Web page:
Inspire: Judith Hight: Driven to make a difference

By Kate Hanzalik

J.S. Hight & Sons Fine Wines & Spirits. You’ll find the shop on Albany Street in Cazenovia. Walk in and you’ll see estate-bottled wines from around the world stacked neatly on rustic shelves and tables like rare books in an old Ivy league library. The experience is pleasant, yes, but it’s more than that. It’s intentional. Owner Judith Hight’s goal is to stock extraordinary wines at everyday prices.

The fruit is raised on the vineyards where the wine is made,” she says. “Most of the places I buy from are family-owned businesses.” In fact, this knowledgeable wine connoisseur’s appreciation for the unfamiliar rather than the commercial is deeply rooted in her lifetime of service to those who are marginalized because of their differences, and this is what makes Hight especially inspiring.

With two degrees from Syracuse University, including a Master’s in public administration from the Maxwell School of Citizenship and Public Affairs, she’s always found creative ways to support others. At just 24, she started a scratch bakery in Armory Square that was operated by and for people who had some experience with the mental health system. The goal of Provisions was to give employees a sense of purpose and to eliminate stigma about people who have struggled with mental illness.

We set it up like a regular business . . . with a great product. We served breakfast and lunch, and eventually our customers realized that people with emotional concerns could be valued and valuable members of their community,” Hight said. “I learned an awful lot from the people in the program–the power of perseverance, resilience, and when given the chance, people do remarkable things.”

She’s learned a lot from her father too. A scientist, he inspired her to value education. “Remember that our knowledge of the world is very limited compared to what is left to be discovered,” he told her. “It is a challenge and a source of great satisfaction to unravel these mysteries.” She recalls, “My father always said, ‘stay cool under pressure and go out and make our world a better place!’” Maybe it’s this permutation – the love of learning, and the confidence to use her education to serve the greater good – that’s given her the ability to positively impact the world around her.

Hight’s brainchild, Provisions, was recognized by Programs that are Exceptional in Education and Rehabilitation (PEER). Eventually she served as Director of Continuous Quality Improvement for Oncare where she developed data-driven strategies that would make it easier for troubled Onondaga County youths to access all the social services and educational resources they needed to thrive. This rewarding experience confirmed what Hight believes is common sense: exposure to the general curriculum in an inclusive classroom is key, and that every child deserves a place in the classroom with their peers.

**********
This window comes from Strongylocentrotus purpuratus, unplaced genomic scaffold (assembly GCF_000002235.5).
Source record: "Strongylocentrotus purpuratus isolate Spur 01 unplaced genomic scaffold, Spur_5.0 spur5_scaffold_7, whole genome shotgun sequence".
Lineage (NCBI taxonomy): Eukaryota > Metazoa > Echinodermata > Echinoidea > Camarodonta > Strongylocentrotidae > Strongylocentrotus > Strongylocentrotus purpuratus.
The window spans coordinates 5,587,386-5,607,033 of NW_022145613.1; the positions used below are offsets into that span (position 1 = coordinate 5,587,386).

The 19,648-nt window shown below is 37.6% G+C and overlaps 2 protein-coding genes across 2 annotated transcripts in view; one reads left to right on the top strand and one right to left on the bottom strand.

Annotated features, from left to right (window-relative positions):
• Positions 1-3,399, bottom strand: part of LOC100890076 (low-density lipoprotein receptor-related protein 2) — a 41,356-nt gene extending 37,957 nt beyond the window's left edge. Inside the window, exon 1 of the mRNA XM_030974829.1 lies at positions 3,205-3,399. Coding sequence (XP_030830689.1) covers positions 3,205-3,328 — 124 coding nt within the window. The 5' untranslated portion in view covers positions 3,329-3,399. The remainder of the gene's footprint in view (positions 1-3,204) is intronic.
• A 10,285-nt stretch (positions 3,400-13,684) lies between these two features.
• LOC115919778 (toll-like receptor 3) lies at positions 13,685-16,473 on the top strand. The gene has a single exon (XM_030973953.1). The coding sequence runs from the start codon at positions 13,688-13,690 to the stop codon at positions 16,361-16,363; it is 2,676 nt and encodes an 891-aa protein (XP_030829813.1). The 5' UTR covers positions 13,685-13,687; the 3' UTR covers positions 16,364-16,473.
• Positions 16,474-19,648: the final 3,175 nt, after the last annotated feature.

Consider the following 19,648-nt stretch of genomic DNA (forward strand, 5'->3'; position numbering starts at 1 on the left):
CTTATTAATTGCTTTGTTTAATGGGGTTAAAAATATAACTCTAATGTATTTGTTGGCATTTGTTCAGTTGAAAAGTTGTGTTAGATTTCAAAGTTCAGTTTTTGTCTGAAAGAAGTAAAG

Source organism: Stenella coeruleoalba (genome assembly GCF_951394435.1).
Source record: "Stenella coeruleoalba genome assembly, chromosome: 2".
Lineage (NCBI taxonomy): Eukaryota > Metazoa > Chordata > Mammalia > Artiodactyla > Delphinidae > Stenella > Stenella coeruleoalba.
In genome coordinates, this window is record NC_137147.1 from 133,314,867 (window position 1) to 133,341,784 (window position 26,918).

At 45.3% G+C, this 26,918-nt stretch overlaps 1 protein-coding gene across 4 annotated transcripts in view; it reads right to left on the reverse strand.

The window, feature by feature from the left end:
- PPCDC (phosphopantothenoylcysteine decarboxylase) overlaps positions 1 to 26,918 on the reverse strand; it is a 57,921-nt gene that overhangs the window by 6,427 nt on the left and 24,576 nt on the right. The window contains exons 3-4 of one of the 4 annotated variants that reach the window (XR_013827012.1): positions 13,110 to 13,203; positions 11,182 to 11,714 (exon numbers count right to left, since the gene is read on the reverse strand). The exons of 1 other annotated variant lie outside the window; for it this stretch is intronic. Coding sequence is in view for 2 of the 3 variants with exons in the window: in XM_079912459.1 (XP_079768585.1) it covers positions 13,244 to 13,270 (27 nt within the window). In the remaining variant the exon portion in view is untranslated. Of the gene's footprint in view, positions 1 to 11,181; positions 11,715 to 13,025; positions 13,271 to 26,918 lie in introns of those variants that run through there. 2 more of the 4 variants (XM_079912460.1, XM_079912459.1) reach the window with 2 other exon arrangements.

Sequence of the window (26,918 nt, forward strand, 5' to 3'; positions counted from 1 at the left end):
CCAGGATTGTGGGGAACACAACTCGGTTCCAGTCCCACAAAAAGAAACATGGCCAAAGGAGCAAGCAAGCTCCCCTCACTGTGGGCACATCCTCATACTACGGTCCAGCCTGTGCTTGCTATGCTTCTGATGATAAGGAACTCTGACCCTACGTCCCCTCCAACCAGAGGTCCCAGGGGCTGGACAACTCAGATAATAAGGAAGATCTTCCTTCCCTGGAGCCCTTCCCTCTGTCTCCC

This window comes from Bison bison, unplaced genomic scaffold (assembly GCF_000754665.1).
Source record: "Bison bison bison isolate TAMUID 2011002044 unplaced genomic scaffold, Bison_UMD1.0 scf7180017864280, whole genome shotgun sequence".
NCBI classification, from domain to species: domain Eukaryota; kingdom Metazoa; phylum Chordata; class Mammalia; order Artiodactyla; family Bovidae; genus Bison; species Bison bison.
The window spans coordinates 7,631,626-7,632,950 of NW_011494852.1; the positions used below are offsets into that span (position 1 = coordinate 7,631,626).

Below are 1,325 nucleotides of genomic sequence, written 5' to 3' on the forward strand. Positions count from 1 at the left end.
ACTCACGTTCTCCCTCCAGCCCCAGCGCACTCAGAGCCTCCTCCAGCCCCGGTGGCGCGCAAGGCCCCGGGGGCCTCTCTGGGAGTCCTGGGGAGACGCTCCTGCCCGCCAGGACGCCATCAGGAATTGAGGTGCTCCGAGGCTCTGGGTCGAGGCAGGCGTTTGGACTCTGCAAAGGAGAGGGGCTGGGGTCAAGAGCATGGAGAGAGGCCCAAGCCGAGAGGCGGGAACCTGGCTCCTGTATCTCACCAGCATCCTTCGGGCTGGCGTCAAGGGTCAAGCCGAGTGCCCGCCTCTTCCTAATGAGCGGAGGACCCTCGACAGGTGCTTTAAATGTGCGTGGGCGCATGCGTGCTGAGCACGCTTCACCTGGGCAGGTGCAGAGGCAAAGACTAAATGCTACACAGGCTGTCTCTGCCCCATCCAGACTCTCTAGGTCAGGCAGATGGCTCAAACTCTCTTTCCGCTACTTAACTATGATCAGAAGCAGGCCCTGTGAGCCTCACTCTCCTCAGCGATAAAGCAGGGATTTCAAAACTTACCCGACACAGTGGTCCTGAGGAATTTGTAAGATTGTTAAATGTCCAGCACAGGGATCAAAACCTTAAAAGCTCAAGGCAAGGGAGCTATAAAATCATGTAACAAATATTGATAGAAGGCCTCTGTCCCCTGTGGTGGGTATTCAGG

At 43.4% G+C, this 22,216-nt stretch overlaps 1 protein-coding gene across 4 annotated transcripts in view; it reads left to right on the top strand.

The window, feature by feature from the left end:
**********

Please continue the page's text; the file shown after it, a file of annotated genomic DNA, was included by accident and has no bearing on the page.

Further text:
The hardest and best job of my life,” Hight says, wasn’t at Oncare or Provisions, however. It was staying home to raise her two sons for seven years in Cazenovia. She says her kids “have been fortunate to attend school here,” but there have been struggles.

I learned pretty quickly that a service delivery system in a rural town for a kid with a disability is very difficult,” she says, speaking about her son, Ian, now 19, who has Down syndrome. “There are limited resources. You have to be an incredibly strong advocate for your kid, and I had a background in human services and it was hard for me. It was really hard for me. There were times where I felt I was just butting up against brick walls. And I started volunteering to accompany other parents to their special education committee meetings.”

Today, she’s left her time-consuming career in human services and runs her wine shop with her two sons. She loves sharing a neighborhood with entrepreneurs, many of them women, who support each other. Now her passion project as a volunteer is a campaign to affect change.

Our future depends on the quality of our schools,” she says. “And the divisiveness in our country is only going to be solved when individuals step up; that’s why I ran for school board.” Her vision? “To make sure every family has a seat at the table . . . fostering strong and effective partnerships, and advocating to ensure that all students have access to the resources and supports to achieve their goals.”

Hight wasn’t entirely confident going into the election this year. She was known primarily as a business owner. She isn’t a life-long resident of Cazenovia. But the writing was everywhere. On windows, posters read, “Hight for School Board.” On Instagram, people rallied: “We are behind you! You are the perfect person for this!”, “Thank you for your voice!” On the ballot: “Judith Hight.” And in the winning number of votes: 721. “It goes to show people wanted something different,” she says. And it put her in a position to, once again, make a difference.